Important Australian + International Fine Art
24 April 2013


(1811 - 1901)

oil on canvas on board
17.0 x 23.5 cm

oil on canvas on wood panel
17.0 x 23.5 cm

(i) signed indistinctly lower left: ... Guerard
inscribed verso: Part of the Police paddock in the year 1854-5 / where presently the Melbourne Cricket Ground exists
bears inscription on old round sticker verso: L / 108 bears inscription verso: Looking east towards the Dandenongs
(ii) inscribed lower right: Melbourne
bears inscription verso: Police Paddock / Melb S.W. / between / 1862 & 1880

$150,000 - 250,000 (2)
Sold for $216,000 (inc. BP) in Auction 29 - 24 April 2013, Melbourne

Sir Bruce Ingram, United Kingdom
The Estate of The Lady Casey, Melbourne


Bruce, C., Comstock, E. and McDonald, F., Eugene von Guérard, 1811–1901: a German Romantic in the Antipodes, Alister Taylor, Martinborough, 1982, p. 254, cat. 104 and 105, as '[View from the artist's house, looking East, c1865]', and '[View from the artist's house, looking South-west, c1865]'

Catalogue text

While Eugene von Guerard's search for gold on the Ballarat fields met with little success, his sketchbooks bulged with treasures waiting to be turned into paintings. Moving to Melbourne in April 1854, in that year alone he completed such memorable paintings as Warrenheip Hills near Ballarat, 1854 (National Gallery of Victoria, Melbourne), Barter,1854 (Geelong Art Gallery, Victoria), and 'I have got it', 1854 (State Library of Victoria, Melbourne). In July he married Louise Arnz. He and his bride moved to rooms in Collins Street before finally settling into their house in East Melbourne eight years later. In 1855 he returned to his European practice of sketching tours, travelling throughout Victoria and interstate. These sketchbooks bear witness to his insatiable curiosity and encyclopedic interests. He was also busy in and about Melbourne, sketching the stringybarks in Toorak, scenes at St Kilda, and Collingwood. Two preliminary drawings for our paintings are in this same sketchbook for the period of April 1854 to November 1857. One is dated October 1855.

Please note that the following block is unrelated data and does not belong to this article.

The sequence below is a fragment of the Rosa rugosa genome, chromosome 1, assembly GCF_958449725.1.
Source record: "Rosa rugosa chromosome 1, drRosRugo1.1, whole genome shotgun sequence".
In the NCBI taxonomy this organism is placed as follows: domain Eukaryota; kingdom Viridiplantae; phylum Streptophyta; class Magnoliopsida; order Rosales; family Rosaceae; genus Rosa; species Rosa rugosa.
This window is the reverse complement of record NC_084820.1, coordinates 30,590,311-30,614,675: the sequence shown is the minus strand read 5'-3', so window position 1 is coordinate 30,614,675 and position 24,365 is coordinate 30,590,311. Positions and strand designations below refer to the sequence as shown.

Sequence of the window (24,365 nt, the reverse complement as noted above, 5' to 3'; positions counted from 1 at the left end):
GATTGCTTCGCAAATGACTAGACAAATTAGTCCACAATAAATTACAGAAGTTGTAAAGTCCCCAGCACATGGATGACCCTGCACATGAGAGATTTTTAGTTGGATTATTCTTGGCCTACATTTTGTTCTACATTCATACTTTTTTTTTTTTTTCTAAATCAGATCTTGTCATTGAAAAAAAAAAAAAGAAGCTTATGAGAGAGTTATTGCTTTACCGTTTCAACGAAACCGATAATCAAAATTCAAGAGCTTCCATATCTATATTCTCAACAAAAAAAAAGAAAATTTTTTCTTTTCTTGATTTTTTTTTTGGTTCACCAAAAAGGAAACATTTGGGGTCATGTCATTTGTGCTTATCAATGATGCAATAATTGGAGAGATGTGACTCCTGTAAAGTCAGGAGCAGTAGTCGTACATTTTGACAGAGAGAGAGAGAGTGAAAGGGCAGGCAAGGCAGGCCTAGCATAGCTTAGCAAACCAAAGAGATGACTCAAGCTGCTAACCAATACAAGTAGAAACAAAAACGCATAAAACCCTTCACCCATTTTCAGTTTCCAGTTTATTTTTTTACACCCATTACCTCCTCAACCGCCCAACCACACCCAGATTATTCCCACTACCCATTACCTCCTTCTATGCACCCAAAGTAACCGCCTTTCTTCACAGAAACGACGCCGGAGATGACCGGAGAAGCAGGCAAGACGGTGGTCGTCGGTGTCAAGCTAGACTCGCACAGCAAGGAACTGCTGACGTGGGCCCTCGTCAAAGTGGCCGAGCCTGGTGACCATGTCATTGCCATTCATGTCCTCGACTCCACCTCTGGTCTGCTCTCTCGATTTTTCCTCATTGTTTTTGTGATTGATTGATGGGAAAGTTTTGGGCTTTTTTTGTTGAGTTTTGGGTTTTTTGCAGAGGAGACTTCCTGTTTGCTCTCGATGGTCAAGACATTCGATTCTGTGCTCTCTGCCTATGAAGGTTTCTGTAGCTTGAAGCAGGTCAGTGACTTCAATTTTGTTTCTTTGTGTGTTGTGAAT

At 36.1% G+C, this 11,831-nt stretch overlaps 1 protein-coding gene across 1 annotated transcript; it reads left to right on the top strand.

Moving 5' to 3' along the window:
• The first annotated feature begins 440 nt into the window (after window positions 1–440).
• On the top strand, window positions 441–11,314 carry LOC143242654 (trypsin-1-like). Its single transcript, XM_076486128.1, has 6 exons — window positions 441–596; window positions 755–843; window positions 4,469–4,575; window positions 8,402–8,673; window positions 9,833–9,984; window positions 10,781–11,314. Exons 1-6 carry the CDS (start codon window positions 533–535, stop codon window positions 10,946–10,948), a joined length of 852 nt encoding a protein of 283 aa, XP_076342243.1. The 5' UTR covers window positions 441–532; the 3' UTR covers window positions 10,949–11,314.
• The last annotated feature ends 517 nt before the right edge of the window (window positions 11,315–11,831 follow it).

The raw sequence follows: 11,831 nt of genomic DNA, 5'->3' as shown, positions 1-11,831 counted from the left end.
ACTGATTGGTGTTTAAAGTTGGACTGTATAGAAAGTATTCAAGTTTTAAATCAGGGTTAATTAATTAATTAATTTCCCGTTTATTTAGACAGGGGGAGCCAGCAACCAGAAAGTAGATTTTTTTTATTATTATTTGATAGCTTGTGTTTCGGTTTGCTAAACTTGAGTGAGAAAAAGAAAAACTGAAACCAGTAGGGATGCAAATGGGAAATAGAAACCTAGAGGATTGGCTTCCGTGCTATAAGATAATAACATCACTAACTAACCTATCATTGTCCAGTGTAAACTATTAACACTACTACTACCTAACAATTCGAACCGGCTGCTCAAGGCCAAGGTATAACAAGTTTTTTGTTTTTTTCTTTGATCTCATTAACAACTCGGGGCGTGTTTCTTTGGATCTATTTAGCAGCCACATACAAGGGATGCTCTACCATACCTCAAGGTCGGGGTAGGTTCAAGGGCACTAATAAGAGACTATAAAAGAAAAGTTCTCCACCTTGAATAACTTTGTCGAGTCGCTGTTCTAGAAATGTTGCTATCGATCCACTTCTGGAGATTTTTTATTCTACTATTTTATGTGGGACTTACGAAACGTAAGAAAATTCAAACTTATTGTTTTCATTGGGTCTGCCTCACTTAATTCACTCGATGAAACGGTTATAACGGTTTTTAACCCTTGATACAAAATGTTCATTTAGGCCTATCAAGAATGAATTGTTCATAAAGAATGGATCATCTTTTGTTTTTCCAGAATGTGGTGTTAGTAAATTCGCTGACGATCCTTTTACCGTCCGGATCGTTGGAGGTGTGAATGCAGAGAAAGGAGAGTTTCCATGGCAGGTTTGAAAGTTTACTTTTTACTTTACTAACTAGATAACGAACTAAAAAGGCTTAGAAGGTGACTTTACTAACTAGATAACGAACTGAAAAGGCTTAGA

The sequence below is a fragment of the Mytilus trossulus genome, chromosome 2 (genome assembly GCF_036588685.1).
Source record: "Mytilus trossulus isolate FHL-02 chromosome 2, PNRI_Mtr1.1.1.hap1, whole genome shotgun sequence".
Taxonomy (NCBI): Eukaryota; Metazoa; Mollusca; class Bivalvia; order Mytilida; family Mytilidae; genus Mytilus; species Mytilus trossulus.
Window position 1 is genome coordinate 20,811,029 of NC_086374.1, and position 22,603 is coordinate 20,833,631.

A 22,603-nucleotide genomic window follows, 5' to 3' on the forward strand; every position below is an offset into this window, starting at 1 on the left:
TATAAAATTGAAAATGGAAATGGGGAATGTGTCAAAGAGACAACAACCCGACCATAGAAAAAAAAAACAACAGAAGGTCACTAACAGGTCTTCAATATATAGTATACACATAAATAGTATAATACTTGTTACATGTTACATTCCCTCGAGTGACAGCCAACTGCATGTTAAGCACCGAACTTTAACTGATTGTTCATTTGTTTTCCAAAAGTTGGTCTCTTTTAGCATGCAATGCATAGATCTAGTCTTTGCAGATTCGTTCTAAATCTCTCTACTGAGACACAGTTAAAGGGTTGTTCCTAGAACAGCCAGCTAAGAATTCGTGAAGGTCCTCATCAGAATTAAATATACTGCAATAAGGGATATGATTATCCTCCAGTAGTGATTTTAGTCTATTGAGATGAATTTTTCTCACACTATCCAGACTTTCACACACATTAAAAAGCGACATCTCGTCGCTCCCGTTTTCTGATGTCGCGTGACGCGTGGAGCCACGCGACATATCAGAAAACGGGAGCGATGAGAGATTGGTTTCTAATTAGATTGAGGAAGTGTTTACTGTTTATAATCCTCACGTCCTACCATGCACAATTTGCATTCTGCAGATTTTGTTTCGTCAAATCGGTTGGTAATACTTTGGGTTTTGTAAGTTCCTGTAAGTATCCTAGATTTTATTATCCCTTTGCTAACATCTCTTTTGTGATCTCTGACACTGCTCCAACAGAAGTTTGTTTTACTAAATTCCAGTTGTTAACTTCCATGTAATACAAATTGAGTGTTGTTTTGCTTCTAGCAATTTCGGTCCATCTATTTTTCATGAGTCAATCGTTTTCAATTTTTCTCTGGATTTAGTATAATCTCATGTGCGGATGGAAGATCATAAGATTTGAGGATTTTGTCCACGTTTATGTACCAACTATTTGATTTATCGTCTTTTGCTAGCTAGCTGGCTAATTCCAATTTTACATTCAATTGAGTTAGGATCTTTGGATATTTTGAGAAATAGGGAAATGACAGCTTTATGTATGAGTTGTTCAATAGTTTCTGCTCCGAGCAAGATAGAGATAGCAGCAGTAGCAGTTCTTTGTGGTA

The Government's Police Paddock was close by, within walking distance of von Guerard's home. Located in what is now part of East Melbourne and Richmond, it had been used for the agistment of the colonial troopers' horses, the police depot of the City Mounted Patrol being within the Paddock at the corner of Punt Road and Wellington Parade South. In 1853 the Melbourne Cricket Ground also relocated to part of the area. It still stands there today. Another part of the government parkland extending to the Yarra River was set aside as a public recreation area, soon becoming a busy promenade for early Melbournians. Von Guerard's two oil paintings give atmospheric views of the Police Paddock and its stately gums. In one, their shadows cast across the foreground link the viewers with the scene and invite them to join the company of the two figures walking into the distance. In the other painting, kangaroos have been introduced to give a distinctly antipodean touch to these fields of arcadian beauty, bathed in the enveloping peace of twilight as birds wing their way homeward. Von Guerard followed his sketches exactly, except for the addition of the figures and kangaroos, for which he could draw on other sources. Elsewhere in the same sketchbook several pages are devoted to studies of kangaroos, one being inscribed with the date '15 Nov.1854'. He recorded the gums in their sinuous beauty, and the local landscape with all the topographical accuracy for which he is rightly admired.